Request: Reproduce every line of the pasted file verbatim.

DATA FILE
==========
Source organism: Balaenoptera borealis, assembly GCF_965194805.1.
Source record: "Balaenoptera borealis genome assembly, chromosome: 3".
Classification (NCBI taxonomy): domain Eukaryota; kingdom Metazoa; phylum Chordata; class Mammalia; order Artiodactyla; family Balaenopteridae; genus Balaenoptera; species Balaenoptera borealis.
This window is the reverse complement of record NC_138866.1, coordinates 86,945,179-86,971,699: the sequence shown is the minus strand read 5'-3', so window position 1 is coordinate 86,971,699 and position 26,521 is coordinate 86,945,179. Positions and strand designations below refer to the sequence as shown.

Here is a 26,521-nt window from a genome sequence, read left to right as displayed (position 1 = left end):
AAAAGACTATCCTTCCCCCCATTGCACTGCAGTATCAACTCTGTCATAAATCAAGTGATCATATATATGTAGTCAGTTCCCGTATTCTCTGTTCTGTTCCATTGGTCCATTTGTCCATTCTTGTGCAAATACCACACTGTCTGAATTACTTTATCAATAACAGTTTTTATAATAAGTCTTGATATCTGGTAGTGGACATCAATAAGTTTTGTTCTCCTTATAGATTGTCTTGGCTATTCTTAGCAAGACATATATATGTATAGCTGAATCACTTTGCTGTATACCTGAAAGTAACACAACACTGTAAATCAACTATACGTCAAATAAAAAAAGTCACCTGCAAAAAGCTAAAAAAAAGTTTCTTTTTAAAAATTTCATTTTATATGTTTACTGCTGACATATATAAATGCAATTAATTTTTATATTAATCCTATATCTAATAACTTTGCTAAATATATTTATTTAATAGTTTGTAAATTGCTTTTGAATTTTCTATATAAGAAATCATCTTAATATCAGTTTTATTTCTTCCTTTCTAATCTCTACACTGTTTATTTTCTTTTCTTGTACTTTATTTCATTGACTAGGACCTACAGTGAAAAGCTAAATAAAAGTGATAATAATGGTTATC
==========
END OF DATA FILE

Source organism: Balaenoptera borealis, assembly GCF_965194805.1.
Source record: "Balaenoptera borealis genome assembly, chromosome: 3".
Classification (NCBI taxonomy): domain Eukaryota; kingdom Metazoa; phylum Chordata; class Mammalia; order Artiodactyla; family Balaenopteridae; genus Balaenoptera; species Balaenoptera borealis.
This window is the reverse complement of record NC_138866.1, coordinates 86,945,179-86,971,699: the sequence shown is the minus strand read 5'-3', so window position 1 is coordinate 86,971,699 and position 26,521 is coordinate 86,945,179. Positions and strand designations below refer to the sequence as shown.

Here is a 26,521-nt window from a genome sequence, read left to right as displayed (position 1 = left end):
AAAAGACTATCCTTCCCCCCATTGCACTGCAGTATCAACTCTGTCATAAATCAAGTGATCATATATATGTAGTCAGTTCCCGTATTCTCTGTTCTGTTCCATTGGTCCATTTGTCCATTCTTGTGCAAATACCACACTGTCTGAATTACTTTATCAATAACAGTTTTTATAATAAGTCTTGATATCTGGTAGTGGACATCAATAAGTTTTGTTCTCCTTATAGATTGTCTTGGCTATTCTTAGCAAGACATATATATGTATAGCTGAATCACTTTGCTGTATACCTGAAAGTAACACAACACTGTAAATCAACTATACGTCAAATAAAAAAAGTCACCTGCAAAAAGCTAAAAAAAAGTTTCTTTTTAAAAATTTCATTTTATATGTTTACTGCTGACATATATAAATGCAATTAATTTTTATATTAATCCTATATCTAATAACTTTGCTAAATATATTTATTTAATAGTTTGTAAATTGCTTTTGAATTTTCTATATAAGAAATCATCTTAATATCAGTTTTATTTCTTCCTTTCTAATCTCTACACTGTTTATTTTCTTTTCTTGTACTTTATTTCATTGACTAGGACCTACAGTGAAAAGCTAAATAAAAGTGATAATAATGGTTATC